Richard – To your comment ‘The product, he told me, is currently on hold. Bluntly, this is because the managers couldn’t work out a business model for a product whose potential customers don’t have any money.’ – Allow me to relate a incident which happened during the Surfriders project. We held a meeting of all the principal designers and suppliers with myself acting as coordinator. On the last of the three days of meetings, the sponsor asked in and asked how far we were from finishing. I told him we were 3 Hours out and counting and he needed to ‘Do the suits’. He took the manufacturers reps into another room and about 15 minutes later came back and said that one of the suppliers could not meet our supply schedule. I asked him to return the ‘suits’ to the room and I drew a map on the whiteboard. I explained to the supplier that if he took three extrusion dies from Germany and distribute them to each of three of the twenty-four available production lines in North America, and ran the lines for fifteen days straight, he could fill our order. He admitted that he had not talked to his shop foremen on the issue, which I had done, relying only on conventional practice with his supply chain.
The ‘Moral’ to this, it there is one, this is an emerging field and require emerging thinking. I would suggest to your friend and his managers that they consider the benefit which will ultimately accrue to the end users, because once that is demonstrated, how it gets funded, I suggest, will be a moot point.
There are two business models that work , either the method espoused in “The Fortune at the Bottom of the Pyramid” by C.K. Prahalad, something that has proved harder to put into practice than to enthuse about, or government/NGO/private individual backed initiatives.
Ultimately, any progress will come as a result of philanthropic rather than ‘for profit’ initiatives, as many of the technologies I have seen do work but have drawbacks in terms of energy requirements, consumables or cost, and hence need to be supported/subsidised.
You seem awfully confident that you know what the problem is. A huge number of people in NGOs work with communities every day to find out more about the issue of getting water to people. They are there because the developing world is littered with technologies that have failed to live up to their promises. They don’t want the same mistakes repeated. Money may be one problem, but don’t pretend for one second that this is simply a matter of plucking technologies from a lab and transferring them from one place to another.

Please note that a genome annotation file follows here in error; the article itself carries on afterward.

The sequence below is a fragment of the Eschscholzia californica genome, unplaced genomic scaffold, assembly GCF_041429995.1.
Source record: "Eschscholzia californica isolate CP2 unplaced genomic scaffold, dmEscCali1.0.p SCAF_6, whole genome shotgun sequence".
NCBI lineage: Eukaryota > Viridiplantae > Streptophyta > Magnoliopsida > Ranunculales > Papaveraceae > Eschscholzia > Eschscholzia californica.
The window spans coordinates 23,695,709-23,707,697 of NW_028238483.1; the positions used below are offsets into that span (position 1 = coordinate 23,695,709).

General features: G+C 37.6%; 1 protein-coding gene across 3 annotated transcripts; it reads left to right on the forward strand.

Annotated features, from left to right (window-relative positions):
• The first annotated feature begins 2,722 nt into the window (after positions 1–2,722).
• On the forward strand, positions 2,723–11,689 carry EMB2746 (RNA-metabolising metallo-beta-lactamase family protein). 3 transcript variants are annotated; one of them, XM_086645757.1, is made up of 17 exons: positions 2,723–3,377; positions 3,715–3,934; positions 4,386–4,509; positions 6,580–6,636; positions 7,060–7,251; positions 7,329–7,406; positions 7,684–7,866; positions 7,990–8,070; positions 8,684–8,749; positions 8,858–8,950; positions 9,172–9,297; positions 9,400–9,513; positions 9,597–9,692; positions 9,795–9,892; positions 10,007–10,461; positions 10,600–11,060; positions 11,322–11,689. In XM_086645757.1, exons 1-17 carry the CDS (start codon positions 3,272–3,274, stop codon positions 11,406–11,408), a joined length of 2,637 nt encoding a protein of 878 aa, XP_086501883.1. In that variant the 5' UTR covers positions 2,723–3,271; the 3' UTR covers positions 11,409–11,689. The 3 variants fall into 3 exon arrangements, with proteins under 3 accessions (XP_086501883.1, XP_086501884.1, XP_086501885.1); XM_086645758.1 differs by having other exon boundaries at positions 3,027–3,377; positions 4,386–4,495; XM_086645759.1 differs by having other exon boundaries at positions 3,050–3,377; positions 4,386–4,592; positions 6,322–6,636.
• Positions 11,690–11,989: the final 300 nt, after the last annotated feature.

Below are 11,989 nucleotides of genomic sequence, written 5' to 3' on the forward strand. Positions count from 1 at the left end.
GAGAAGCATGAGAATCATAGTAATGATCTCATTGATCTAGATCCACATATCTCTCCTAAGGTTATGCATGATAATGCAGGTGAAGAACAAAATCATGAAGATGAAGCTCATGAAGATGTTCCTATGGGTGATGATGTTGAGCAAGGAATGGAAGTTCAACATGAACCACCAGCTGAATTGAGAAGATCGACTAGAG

We did a meeting with Practical Action, one of the aforementioned NGOs, in Harare. It took us two days to learn about the issue before we even begun discussing technological solutions. And even then, nano-filters were pretty low down on a pretty long list of possibilities. Of course there is a big financial challenge, but there is also ones of technological sustainability and research capacity.
So I would say that we do need to keep talking about this, keep trying things, keep experimenting and keep researching. The worst possible thing we could do is assume we have an answer (by assuming we’ve asked the right question). We need to make sure that the right people are involved in the conversation, that we’re open-minded and that we’re serious about the need for system-level change.
Why don’t you come along to the workshop and help us take the next step?
I wouldn’t presume to understand every aspect of the problem, although having looked at this in recently in Africa, India, Saudi Arabia and Israel there are some, but not many common issues.
However, organizing a trip to take notes followed by a meeting every couple of years is hardly going to make a difference is it, especially as the solutions range from desalination through the removal of fecal contamination to heavy metals? You need to be understanding the problem on a global basis and looking for the paths that would yield the solution that would benefit the greatest number of people rather than flying delegations out to Africa to see poverty for yourself. Surely Practical Action could have presented their views in London, along with a number of other groups who have people on the ground in other parts of the world. This would have saved a few tons of carbon, a few thousand pounds which could have gone towards the solutions, a couple of years and maybe even saved a few lives by now.
You can debate possible solutions endlessly, as our friends in the molecular manufacturing community have been doing for years, but what is needed is some well funded goal oriented science, not yet another meeting.
One hurdle to delivering goods to the developing world is high shipping costs. That’s why it often makes sense to makes things locally: low-emissions stoves using pyrholysis, made from scrap yard and garbage dump components. Or wind-turbine alternators made from discarded car brake-drums. These solutions can hardly be considered scaleable.
That’s why I’ll again trumpet roll-to-roll solar cells, that are in my mind light enough to mail to paying NGOs or microfinance banks. And I’ll trumpet the required CNT or otherwise process improvements that must happen when Gallium. Indium and other metals stockpiles run out. Some new polymer battery technologies probably fit the same mould.
I wonder if there might be some way to encourage oil to merge with chemical and/or materials science players, as a novel funding avenue?